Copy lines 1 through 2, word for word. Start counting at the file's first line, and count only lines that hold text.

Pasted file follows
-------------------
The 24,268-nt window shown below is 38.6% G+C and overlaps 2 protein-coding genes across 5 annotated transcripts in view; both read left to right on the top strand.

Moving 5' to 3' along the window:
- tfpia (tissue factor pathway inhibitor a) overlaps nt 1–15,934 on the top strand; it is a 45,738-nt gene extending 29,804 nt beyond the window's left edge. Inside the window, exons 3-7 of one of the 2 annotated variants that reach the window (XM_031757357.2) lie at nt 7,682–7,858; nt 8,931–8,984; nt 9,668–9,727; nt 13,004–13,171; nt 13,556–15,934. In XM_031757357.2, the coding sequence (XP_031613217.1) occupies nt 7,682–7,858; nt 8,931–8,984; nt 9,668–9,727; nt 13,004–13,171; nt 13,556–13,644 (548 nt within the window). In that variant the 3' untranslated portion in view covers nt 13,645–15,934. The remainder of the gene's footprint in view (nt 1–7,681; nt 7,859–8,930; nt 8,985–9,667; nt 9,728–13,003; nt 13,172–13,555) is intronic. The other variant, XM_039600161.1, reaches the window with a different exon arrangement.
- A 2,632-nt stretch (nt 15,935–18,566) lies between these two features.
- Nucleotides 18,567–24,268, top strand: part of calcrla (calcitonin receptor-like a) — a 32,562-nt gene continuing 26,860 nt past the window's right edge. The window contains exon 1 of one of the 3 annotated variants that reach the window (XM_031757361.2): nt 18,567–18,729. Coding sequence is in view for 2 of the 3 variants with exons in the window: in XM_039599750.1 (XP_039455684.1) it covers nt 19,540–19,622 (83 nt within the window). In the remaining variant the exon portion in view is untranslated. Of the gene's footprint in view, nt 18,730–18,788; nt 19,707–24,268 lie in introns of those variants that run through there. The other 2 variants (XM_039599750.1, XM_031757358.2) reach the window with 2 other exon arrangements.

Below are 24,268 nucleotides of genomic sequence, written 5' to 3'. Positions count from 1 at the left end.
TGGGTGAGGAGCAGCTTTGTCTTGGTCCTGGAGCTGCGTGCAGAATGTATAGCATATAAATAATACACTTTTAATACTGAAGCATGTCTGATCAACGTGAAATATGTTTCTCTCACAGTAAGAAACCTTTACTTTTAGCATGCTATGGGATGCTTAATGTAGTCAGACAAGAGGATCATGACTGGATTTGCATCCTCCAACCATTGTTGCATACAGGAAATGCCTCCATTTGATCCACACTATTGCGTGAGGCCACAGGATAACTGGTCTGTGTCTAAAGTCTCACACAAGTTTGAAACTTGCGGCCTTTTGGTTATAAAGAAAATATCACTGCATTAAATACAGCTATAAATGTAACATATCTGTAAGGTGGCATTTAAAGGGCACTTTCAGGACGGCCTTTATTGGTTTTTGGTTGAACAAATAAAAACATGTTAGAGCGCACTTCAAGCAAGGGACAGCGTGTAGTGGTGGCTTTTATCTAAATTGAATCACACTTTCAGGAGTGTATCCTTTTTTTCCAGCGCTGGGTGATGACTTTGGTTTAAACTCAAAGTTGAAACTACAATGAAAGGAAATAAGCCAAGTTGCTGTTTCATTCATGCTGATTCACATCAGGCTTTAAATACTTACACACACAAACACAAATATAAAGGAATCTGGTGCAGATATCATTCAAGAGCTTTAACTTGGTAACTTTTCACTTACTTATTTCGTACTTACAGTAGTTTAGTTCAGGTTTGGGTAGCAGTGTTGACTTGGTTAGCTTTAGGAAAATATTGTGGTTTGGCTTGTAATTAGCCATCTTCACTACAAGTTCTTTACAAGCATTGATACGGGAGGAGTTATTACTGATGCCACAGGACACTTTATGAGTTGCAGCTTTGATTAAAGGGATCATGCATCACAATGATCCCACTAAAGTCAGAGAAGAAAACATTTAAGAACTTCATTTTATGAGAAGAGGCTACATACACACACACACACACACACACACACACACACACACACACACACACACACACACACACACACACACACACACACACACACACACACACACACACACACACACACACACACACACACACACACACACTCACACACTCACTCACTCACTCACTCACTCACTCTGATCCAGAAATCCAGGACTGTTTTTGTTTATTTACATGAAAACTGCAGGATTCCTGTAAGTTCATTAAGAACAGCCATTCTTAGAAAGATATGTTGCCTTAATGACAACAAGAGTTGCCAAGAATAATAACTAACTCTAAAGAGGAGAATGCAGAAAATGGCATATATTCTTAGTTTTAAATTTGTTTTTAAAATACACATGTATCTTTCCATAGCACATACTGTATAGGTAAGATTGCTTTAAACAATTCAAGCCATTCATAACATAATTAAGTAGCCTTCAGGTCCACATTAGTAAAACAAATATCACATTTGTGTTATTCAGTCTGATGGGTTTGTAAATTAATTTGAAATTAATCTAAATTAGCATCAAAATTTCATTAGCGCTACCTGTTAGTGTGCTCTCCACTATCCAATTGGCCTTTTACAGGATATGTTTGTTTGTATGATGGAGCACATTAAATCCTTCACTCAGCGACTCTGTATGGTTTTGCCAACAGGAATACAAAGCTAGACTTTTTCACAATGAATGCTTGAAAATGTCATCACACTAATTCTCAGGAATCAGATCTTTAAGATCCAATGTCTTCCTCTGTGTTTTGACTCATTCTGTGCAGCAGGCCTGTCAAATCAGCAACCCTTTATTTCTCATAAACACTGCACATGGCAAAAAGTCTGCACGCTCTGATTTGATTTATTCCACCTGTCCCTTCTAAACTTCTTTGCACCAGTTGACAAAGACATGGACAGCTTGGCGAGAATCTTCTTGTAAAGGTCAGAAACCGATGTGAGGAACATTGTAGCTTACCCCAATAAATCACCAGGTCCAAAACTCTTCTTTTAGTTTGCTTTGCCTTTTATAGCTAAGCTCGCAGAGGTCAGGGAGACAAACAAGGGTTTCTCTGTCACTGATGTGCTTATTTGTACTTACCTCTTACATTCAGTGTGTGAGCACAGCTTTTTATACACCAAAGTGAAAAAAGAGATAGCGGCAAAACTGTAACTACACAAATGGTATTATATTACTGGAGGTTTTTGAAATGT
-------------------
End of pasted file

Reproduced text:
The 24,268-nt window shown below is 38.6% G+C and overlaps 2 protein-coding genes across 5 annotated transcripts in view; both read left to right on the top strand.

Moving 5' to 3' along the window: